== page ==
OECD: Investment needed to sustain global growth

OECD: Investment needed to sustain global growth

"Economic growth is estimated to have exceeded 6 percent in 2017, driven by strong fiscal stimulus and an export market recovery", the OECD said in a note of its latest outlook on Turkey, which was released on November 28.

The increase in the OECD's growth outlook for Turkey followed the International Monetary Fund upping Turkey's 2017 growth forecast 2.6 percentage points on October 10, the World Bank raising its forecast 0.4 percentage points on October 19, the European Bank for Reconstruction and Development (EBRD) lifting it by 2.6 percentage points on November 7 and the EU increasing by 2.3 percent on November 11.

"As fiscal stimulus is scheduled to be withdrawn in 2018, against the backdrop of continuing regional and domestic uncertainties, strengthening business and household sentiment will be essential for maintaining growth momentum", the OECD said. It also raised its forecast for 2018 growth to 3.6%, up from 3.4%.

In its biannual Economic Outlook, the OECD said the global economy will grow 3.6 percent this year, which is faster than the 3.5 percent projected in September.

Gurria urged countries to implement reform packages that catalyze the private sector to promote productivity, higher wages and more inclusive growth.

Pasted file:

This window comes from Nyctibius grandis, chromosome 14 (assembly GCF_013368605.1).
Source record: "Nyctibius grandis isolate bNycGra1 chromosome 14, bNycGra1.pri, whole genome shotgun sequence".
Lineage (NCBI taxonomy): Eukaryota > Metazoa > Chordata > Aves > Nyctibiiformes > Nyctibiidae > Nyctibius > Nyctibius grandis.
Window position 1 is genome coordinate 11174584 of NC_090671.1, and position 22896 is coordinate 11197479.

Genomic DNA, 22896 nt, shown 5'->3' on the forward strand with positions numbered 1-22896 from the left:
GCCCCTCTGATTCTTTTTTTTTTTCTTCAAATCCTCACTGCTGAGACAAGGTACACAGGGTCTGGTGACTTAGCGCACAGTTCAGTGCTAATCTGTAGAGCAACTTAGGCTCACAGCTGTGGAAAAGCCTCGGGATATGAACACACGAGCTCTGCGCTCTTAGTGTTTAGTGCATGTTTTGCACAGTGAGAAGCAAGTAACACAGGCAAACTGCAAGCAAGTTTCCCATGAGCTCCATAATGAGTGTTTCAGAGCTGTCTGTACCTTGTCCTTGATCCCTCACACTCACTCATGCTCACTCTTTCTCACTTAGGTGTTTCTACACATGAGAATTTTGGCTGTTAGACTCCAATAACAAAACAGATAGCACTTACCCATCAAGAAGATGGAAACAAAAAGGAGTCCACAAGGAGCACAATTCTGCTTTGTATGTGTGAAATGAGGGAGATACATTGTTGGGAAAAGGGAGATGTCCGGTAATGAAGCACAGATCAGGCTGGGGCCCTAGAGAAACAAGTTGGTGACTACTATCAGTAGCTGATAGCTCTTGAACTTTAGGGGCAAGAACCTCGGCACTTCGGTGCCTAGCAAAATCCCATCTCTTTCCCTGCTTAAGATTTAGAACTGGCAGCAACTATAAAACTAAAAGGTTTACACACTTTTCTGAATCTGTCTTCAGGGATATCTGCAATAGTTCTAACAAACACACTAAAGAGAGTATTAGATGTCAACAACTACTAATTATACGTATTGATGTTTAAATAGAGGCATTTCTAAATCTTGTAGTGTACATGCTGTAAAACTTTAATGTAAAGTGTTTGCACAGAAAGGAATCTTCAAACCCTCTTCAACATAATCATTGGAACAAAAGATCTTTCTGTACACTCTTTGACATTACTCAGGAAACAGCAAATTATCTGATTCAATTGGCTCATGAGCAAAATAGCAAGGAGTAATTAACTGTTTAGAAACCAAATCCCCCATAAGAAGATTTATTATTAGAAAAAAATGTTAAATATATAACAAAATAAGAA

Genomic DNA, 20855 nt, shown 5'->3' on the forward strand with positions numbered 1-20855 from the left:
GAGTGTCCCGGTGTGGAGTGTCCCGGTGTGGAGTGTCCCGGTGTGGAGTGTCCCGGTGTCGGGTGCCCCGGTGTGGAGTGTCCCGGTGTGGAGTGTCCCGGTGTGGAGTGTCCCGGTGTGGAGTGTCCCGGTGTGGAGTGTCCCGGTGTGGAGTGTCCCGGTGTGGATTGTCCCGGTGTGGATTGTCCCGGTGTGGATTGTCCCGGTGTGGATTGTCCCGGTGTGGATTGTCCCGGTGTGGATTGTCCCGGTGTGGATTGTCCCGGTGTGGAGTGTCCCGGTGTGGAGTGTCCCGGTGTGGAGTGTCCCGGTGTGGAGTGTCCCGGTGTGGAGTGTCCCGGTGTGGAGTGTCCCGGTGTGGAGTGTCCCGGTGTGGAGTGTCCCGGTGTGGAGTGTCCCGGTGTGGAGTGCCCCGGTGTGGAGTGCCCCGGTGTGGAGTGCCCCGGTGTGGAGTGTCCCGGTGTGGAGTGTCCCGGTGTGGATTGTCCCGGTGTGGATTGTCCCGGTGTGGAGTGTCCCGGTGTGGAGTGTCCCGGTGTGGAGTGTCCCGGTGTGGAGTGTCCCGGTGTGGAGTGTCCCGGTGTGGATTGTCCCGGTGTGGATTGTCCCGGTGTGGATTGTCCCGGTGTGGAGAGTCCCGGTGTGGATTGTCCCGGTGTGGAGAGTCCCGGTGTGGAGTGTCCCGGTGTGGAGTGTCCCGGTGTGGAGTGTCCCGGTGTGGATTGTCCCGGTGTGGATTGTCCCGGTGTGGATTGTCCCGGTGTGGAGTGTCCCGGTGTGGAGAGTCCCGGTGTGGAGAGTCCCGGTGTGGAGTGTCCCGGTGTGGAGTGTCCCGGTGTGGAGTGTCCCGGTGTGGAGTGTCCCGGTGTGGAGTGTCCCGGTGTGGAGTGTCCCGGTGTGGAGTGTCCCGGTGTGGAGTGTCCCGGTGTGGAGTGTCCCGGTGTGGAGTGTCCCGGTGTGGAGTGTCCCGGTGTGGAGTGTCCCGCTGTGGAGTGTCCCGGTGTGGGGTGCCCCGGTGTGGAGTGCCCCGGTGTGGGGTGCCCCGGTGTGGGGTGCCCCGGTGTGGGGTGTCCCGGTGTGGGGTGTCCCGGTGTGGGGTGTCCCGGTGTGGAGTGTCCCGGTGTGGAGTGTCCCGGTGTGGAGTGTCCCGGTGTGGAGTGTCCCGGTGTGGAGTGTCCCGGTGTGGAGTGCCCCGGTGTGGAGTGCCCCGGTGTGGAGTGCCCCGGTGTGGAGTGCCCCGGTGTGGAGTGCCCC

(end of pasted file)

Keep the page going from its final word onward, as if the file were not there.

The Paris-based think tank also said that the United Kingdom economy will lag behind other major economies due to the Brexit uncertainties.

Korea last registered the second-biggest economic expansion among the OECD nations in the first quarter of 2010, when its gross domestic product added 2.2 percent on-quarter. It left its forecast for next year at 1.2 percent and estimated growth would fall to 1.0 percent in 2019.

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For Germany, the OECD predicts the country's GDP growth rate to ease a little in the short-term but overall, offers an upbeat assessment of the German economic situation.

Britain's economy is already growing more slowly than numerous world's rich nations, due to the impact of higher inflation since the referendum decision to leave the European Union and uncertainty about the outcome of the Brexit talks.

The global GDP is forecast to expand 3.6 percent in 2019.

Growth in Japan was projected at 1.5 percent for 2017 and to remain close to 1 percent in 2018 and 2019 as fiscal consolidation resumes and the decline in the working-age population accelerates.

In India, growth is projected at 6.7 percent in 2017 and 7.0 percent in 2018, before picking up to a 7.4 percent rate in 2019, thanks to reforms that are expected to boost investment, productivity and growth, the agency said.

The outlook also predicts global growth to taper off slightly to 3.6 percent in 2019, stating that "the foundations for higher potential output and more resilient and inclusive growth do not yet appear to be in place".